November 13, 2008

Today's Quote

It's time to admit that public education operates like a planned economy, a bureaucratic system in which everybody's role is spelled out in advance and there are few incentives for innovation and productivity. It's no surprise that our school system doesn't improve: it's more resembles the communist economy than our own market economy.

-Al Shanker, President AFT

November 12, 2008

Efficiency and Spelling

It's no secret that I'm not a fan of constructivist and child-centered teaching practices.

One of the main reasons why I don't like these practices is that they are even less efficient than traditional teaching practices. And traditional practices aren't very efficient either. In fact they are downright primitive compared to what we know about how children learn.

Let's take the teaching of spelling as one of the worst offenders.

Spelling continues to be taught, when it is taught at all, as it has been for decades. Students are given a list of words (10-15) on Monday and then tested on Friday to see if the words were learned. Then a new list of words is given and the process repeats. What happens to the old list of words? They disappear forever.

More formally, a week of massed practice is followed up with zero distributed practice. Not unpredictably, the students quickly forget what they've learned. All that effort is wasted. Retention is left to happenstance. Maybe the student will use the word in his writing before the spelling is forgotten. Maybe he won't. Maybe she'll read the word in her reading and think about the spelling, maybe she won't.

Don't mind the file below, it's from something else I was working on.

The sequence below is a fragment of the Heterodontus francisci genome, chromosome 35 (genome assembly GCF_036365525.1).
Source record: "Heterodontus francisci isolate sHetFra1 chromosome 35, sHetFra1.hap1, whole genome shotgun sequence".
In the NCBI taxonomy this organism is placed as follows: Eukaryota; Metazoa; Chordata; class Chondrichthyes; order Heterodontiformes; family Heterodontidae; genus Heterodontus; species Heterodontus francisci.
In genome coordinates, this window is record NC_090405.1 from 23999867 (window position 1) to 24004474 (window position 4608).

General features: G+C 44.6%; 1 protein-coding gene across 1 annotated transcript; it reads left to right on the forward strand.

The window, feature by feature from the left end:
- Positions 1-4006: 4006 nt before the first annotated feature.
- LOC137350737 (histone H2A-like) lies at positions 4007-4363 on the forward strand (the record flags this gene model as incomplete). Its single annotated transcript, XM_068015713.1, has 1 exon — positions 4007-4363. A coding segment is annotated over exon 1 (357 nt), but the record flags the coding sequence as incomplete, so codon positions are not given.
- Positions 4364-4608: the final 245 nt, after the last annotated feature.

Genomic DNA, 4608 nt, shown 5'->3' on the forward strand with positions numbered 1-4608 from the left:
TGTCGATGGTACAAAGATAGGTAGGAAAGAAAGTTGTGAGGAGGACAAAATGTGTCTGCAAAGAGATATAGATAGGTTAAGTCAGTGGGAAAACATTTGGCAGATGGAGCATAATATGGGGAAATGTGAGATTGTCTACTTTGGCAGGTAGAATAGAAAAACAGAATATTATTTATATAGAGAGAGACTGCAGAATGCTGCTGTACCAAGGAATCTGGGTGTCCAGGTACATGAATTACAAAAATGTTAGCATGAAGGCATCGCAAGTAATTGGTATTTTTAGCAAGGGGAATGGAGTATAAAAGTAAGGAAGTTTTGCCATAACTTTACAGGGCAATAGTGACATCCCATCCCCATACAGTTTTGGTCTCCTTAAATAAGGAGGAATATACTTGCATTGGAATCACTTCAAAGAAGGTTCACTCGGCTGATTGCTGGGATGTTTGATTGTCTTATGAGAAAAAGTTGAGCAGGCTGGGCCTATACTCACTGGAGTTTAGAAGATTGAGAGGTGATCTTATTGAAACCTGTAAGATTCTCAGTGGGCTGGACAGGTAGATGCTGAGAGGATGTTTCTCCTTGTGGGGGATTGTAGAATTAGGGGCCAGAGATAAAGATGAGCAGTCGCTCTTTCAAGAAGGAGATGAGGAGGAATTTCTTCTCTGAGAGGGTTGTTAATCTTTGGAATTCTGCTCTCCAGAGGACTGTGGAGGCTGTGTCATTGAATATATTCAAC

This is not an efficient way to learn spelling. It is a waste of time. Unless the student happens to be one of those smart kids that learns easily, reads voraciously, writes prolifically, and has exceptional retention. Inefficient teaching methods handicap those that aren't smart.

Further, it seems that the preferred way to teach spelling is through brute memorization. Often, the word lists do not capitalize on phonetic or morphographic efficiencies. Rote memorization appears to be the rule for learning spelling.

Then we have some of the inane exercises used to teach spelling. My favorite is "write a sentence for each spelling word." This often requires that the student is familiar with the meaning of word, familiar enough to use it coherently in a sentence. If the student doesn't know the word, it must be looked up in a dictionary. The hope is that the words used by the dictionary to define the word are understood by the student. Often they are not. This leads to more looking up until a definition the child understands has been found. At this point the child can formulate an understandable definition of the original word assuming all of this can be juggled in short term memory. Now the child is ready to make-up a sentence which requires creativity and knowing the rules of grammar, among other things. It's quite a lot for the student to attend to. We know that students remember what they think about, so you can bet that spelling only plays a minor role in this difficult exercise.

Who wants to defend the traditional way to teach spelling?